When I saw theon , I cringed. "Just what the world needs -- another expensive, proprietary power cable," I thought. But upon deeper inspection, Apple's approach is justified.
Power cables are basic computer parts that don't need to be proprietary, performing just as well but costing less. That's why I'm a fan of standard USB-C cables for MacBooks or the three-prong power cords that plug into the back of earlier-generation iMacs. Yes, the new iMac power cable is a design unique to Apple, but it's more of a necessary accessory that enables the iMac's appealingly slim profile than a customer-hostile scheme to plump up Apple's profit margin.
Apple took a moment in its hour-long said Colleen Novielli of Apple's Mac marketing team. The Ethernet cable "connects to the adapter and runs through the power cable to keep your desktop less cluttered."to spotlight the technology. "We created a new power connector that attaches magnetically so it's quick and easy to connect,"
Proprietary power cables and chargers are a major problem for the computing industry: They're harder to replace when you lose one on a business trip, they fill up landfills after you upgrade and they're often more expensive than standard parts. Proprietary Lightning and MagSafe cables from Apple offer some virtues, but there has to be a big advantage before I'm persuaded to say they're worthwhile.
The iMac's power cable is more than a mere power cable, though. It includes two electronics components: the power adapter brick -- the chunky rectangle that you're familiar with from laptop power cords -- and an Ethernet network port in that brick.
Those electronics, now likely lurking behind the iMac's desk, used to be in the computer's enclosure. That helps Apple make the iMac thinner. Power adapters are bulky and throw off heat that's harder to handle inside the iMac chassis than it is on the power cord.
The iMac's magnetic cable has some problems
The setup isn't perfect. It's going to cost a lot more to replace if you lose the cable during a move, your puppy gnaws it or the cable frays -- a common problem in my history of Apple cables. Apple, which didn't respond to a request for comment on this story, hasn't yet revealed how much replacements will cost. And since the iMac two-meter cable is colored to match the iMac itself, cross your fingers that the Apple Store has the right color replacement in stock if you lose it.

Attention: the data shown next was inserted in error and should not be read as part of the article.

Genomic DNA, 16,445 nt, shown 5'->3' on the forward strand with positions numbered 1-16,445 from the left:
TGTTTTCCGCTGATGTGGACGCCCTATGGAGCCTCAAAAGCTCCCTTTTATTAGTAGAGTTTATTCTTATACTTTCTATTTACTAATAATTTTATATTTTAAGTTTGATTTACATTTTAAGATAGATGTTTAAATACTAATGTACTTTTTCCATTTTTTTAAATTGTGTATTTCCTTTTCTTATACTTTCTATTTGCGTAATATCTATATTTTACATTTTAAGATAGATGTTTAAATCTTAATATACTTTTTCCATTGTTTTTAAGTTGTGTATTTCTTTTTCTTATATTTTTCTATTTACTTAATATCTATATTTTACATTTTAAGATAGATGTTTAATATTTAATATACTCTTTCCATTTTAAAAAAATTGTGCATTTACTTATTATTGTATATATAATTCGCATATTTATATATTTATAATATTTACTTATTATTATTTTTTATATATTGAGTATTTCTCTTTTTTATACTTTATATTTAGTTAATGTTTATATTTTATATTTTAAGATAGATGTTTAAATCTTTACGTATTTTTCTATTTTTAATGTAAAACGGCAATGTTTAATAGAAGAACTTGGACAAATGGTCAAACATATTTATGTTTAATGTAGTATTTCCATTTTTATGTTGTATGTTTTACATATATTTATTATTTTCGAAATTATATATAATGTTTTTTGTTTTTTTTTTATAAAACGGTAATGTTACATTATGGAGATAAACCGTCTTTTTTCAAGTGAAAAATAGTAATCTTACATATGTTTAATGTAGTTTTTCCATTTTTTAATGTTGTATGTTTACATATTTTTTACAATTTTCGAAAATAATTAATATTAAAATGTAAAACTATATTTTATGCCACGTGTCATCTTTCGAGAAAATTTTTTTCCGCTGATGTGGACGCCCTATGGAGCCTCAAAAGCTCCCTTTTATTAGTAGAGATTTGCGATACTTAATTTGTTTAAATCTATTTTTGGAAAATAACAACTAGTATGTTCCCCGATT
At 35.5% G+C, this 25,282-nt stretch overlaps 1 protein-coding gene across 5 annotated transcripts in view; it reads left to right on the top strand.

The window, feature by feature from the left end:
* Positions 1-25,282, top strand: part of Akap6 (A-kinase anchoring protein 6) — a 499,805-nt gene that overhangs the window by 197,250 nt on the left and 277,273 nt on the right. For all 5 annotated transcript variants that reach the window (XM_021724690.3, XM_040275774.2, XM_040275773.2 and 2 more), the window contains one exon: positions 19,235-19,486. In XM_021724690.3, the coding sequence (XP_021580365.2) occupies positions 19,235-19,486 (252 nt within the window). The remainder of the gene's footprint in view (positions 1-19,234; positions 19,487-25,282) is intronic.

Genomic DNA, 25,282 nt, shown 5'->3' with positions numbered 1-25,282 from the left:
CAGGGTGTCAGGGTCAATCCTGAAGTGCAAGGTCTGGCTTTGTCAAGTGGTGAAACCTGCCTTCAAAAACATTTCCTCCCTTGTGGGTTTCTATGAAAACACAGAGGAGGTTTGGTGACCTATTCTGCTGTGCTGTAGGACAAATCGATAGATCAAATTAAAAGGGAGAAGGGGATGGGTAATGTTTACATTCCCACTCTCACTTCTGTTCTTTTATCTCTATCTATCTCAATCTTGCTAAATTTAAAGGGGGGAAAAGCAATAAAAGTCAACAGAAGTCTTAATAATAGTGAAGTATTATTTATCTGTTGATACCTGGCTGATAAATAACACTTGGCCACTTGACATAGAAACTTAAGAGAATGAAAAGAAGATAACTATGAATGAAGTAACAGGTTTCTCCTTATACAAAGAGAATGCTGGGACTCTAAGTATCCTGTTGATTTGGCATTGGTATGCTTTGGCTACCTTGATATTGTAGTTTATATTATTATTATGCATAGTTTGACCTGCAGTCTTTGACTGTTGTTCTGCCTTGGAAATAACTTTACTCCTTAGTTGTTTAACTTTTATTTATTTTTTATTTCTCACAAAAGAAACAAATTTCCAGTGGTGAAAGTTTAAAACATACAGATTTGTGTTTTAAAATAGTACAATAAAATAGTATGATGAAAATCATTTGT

Some people on Twitter aren't happy about the new cable, too. Why is a complicated magnetic connector needed for a computer that you're not going to unplug a lot, or that doesn't have a battery to keep running if you trip over the cable and disconnect it?
Apple could have run power and Ethernet over a single USB-C cable to its new iMac, too. That would be particularly helpful if it let you use the Ethernet-enabled power brick with MacBooks, too.
It looks to me like the cable's magnetic connector is too bulky to serve as a third-generation MagSafe for MacBooks. But it could show Apple is interested in reviving its magnetic power connector -- a.
Apple's next MagSafe?
I know there are many, but I prefer USB-C's winning combination of standardization and adaptability. I rejoice every time I plug my MacBook Pro into the same USB-C chargers that I use for my Pixel phone, iPad Pro tablet, Nintendo Switch controllers and Sony headphones.
Everything in my electronic life now is USB-C except for that pesky Lightning cable for my iPhone and Microsoft's magnetically connected Surface Laptop power cable. (It'll charge with USB-C, but Microsoft discourages that.) I'd love to see everything move to USB-C charging. It took two decades of laptops in my life to get to this point, and I don't want to go back.
The iMac's power cable isn't part of the USB-C ecosystem, but in this situation that's OK. A desktop machine you'll leave plugged in all the time doesn't benefit as much from that ecosystem of charging devices.
And because the iMac's power cable design shoulders the power adapter and Ethernet loads, the iMac can be much sleeker. That's a trade-off that works.